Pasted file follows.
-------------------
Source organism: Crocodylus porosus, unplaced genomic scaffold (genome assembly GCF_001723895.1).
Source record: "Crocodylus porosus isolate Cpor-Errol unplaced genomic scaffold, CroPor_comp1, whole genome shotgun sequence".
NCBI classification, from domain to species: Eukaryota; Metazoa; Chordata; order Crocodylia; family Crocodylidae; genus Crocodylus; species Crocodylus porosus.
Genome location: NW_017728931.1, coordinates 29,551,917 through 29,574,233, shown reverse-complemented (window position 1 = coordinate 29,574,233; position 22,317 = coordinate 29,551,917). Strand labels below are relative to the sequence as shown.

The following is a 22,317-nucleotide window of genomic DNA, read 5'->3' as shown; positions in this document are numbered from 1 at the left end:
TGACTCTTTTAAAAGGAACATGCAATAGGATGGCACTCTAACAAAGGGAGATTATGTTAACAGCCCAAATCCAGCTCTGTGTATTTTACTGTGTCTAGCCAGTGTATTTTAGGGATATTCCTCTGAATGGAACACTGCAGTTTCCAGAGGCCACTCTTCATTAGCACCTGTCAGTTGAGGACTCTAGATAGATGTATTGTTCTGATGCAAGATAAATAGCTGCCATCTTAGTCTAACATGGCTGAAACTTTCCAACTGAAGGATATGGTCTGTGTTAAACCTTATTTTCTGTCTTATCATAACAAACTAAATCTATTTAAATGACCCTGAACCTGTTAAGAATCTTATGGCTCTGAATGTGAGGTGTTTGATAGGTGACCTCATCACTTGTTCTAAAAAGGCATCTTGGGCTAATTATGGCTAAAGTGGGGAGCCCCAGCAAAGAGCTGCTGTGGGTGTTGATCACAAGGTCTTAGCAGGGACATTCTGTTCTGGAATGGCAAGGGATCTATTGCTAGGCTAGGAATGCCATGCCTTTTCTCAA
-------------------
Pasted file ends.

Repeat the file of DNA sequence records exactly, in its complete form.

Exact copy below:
Source organism: Crocodylus porosus, unplaced genomic scaffold (genome assembly GCF_001723895.1).
Source record: "Crocodylus porosus isolate Cpor-Errol unplaced genomic scaffold, CroPor_comp1, whole genome shotgun sequence".
NCBI classification, from domain to species: Eukaryota; Metazoa; Chordata; order Crocodylia; family Crocodylidae; genus Crocodylus; species Crocodylus porosus.
Genome location: NW_017728931.1, coordinates 29,551,917 through 29,574,233, shown reverse-complemented (window position 1 = coordinate 29,574,233; position 22,317 = coordinate 29,551,917). Strand labels below are relative to the sequence as shown.

The following is a 22,317-nucleotide window of genomic DNA, read 5'->3' as shown; positions in this document are numbered from 1 at the left end:
TGACTCTTTTAAAAGGAACATGCAATAGGATGGCACTCTAACAAAGGGAGATTATGTTAACAGCCCAAATCCAGCTCTGTGTATTTTACTGTGTCTAGCCAGTGTATTTTAGGGATATTCCTCTGAATGGAACACTGCAGTTTCCAGAGGCCACTCTTCATTAGCACCTGTCAGTTGAGGACTCTAGATAGATGTATTGTTCTGATGCAAGATAAATAGCTGCCATCTTAGTCTAACATGGCTGAAACTTTCCAACTGAAGGATATGGTCTGTGTTAAACCTTATTTTCTGTCTTATCATAACAAACTAAATCTATTTAAATGACCCTGAACCTGTTAAGAATCTTATGGCTCTGAATGTGAGGTGTTTGATAGGTGACCTCATCACTTGTTCTAAAAAGGCATCTTGGGCTAATTATGGCTAAAGTGGGGAGCCCCAGCAAAGAGCTGCTGTGGGTGTTGATCACAAGGTCTTAGCAGGGACATTCTGTTCTGGAATGGCAAGGGATCTATTGCTAGGCTAGGAATGCCATGCCTTTTCTCAA